Lens-Artists Photo Challenge this week has the topic Checks or Stripes.
There were some buildings in downtown Des Plaines that were going to be demolished in order to build a new mixed-use complex. I snapped a few photos of these boarded up and locked up buildings.
Vacant buildings, once someone’s home or workplace…
Once a thriving community of monks and pilgrims in Egypt, now bricked up.
This is day 15 of Becky’s January Square Up challenge.
Lisa Coleman of Our Eyes Open‘s Bird Weekly photo challenge this week asks us to post long-legged birds.
I’m back after a bit of a hiatus from blogging and participating in this challenge, so this time I’m including multiple photos for Becky’s October KindaSquare challenge, because there are many different KINDs of markets around the world!
Travel Words’ 2020 Photo Challenge theme for September is “point of view” and for this final week, the subject is shoot from above.
Cee’s Fun Foto Challenge continues with her theme “all about buildings” and this week’s topic is colorful buildings.
In Amsterdam, Holland:
the red light district
De Pijp neighborhood (across from our Airbnb)
the Town Hall (Rathaus)
Wurzburg’s colorful cathedral:
Todos Santos, Baja California, Mexico:
Sports stadium in Aswan, Egypt:
Tucumcari, New Mexico, USA on Route 66:
Shamrock, Texas (Route 66):
Cuba, Missouri (Route 66):
Uranus, Missouri (Route 66):
Sandy’s Friendly Friday Photo Challenge topic this week is markets.
I love outdoor markets – we have a farmers’ market near us on Sundays which runs from June to October. Most of the farmers are from Michigan or southern Illinois. Of course, the items change with the seasons. This is a local farmers’ market in October.
It is fun and interesting to visit markets in other countries – both outdoor farmers’ markets and regular supermarkets. Following are market scenes I took on my recent travels.
Quebec City, Canada in October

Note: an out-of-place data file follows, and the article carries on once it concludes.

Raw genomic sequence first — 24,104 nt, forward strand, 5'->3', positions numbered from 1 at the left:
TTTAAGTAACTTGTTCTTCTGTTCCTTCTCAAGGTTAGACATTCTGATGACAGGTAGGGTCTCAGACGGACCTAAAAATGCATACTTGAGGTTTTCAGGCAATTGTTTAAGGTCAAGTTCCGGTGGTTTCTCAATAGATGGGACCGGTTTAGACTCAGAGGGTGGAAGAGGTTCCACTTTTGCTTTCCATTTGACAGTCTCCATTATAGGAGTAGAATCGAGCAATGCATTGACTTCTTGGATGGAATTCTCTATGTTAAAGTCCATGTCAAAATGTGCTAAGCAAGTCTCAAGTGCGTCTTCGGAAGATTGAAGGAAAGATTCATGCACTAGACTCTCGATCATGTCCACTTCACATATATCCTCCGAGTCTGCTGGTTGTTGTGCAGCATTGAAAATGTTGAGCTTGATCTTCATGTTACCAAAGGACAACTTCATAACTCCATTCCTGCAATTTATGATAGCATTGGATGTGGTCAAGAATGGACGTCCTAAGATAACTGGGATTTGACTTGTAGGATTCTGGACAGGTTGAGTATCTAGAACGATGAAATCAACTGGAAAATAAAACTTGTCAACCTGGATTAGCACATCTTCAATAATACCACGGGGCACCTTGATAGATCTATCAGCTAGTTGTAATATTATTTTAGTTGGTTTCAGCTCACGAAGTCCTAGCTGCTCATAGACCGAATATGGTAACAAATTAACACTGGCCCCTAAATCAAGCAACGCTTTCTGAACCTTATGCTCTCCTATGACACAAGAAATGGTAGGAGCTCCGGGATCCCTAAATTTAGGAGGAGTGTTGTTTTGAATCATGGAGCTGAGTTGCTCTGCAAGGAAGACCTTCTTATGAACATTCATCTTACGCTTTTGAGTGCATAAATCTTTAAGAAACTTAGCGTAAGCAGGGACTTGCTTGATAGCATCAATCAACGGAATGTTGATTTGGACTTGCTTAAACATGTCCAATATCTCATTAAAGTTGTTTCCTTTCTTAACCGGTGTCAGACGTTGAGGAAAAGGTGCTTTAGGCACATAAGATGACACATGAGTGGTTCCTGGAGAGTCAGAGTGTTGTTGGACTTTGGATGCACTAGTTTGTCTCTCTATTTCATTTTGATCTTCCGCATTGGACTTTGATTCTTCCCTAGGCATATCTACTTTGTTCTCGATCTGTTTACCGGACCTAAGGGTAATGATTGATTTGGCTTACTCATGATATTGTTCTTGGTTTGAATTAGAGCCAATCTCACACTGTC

Aswan spice market, Egypt, in January
Rishon le Tsiyon, Israel – these photos were taken at an (indoor) supermarket, in January
Tel Aviv, Israel – another supermarket, in January
Vienna, Austria – we took a special tour to this large outdoor market, called Naschmarkt, which sold a lot of other things besides food! In July
Not all markets sell food…
Here is the Daraw animal market in Daraw, Egypt, in January.
Cee’s Fun Foto Challenge continues exploring the senses; this week it is tasting.
We have 5 basic type of tastes registered by our taste buds: bitter, salty, sour, sweet and savory. Sometimes fat is considered a 6th taste.
The American diet contains a lot of processed foods, which add salt to them – salt is a preservative. So we eat too much salt, as well as fat and sweets. High-salt diets can cause fluid to build up in your body, especially if you have a heart condition like I do. A tell-tale sign is swollen ankles but also lots of coughing, the result of fluid build-up in the lungs. That is why I try to maintain a low-salt diet.
If we would stick to “real” food, that is, food provided to us by nature, we would be a lot healthier.
Garden tomatoes: Fresh tomatoes always taste the best! (citrusy: sour, also savory)
Baclava – Vienna’s Naschmarkt (sweet – taste of honey)
Vegetables and fruit for sale at Vienna’s Naschmarkt (mostly savory, some bitter)
sweet & savory fruits!
Breads in Israel – most breads are put in the salty category, but some, like pita bread, are classified as savory
In Egypt, I fell in love with Middle Eastern food!!
We had a home-hosted dinner at the home of an Egyptian family in Luxor.
We also had a five-day cruise on the Nile on our own private boat with excellent chefs! Rice and peppers – definitely savory!
A whole fish! – Nile perch (savory, salty also)
A New Year’s cake (oh so sweet!)
Spices for sale at an Egyptian market – spices add flavor or heat to a dish, and some can be bitter.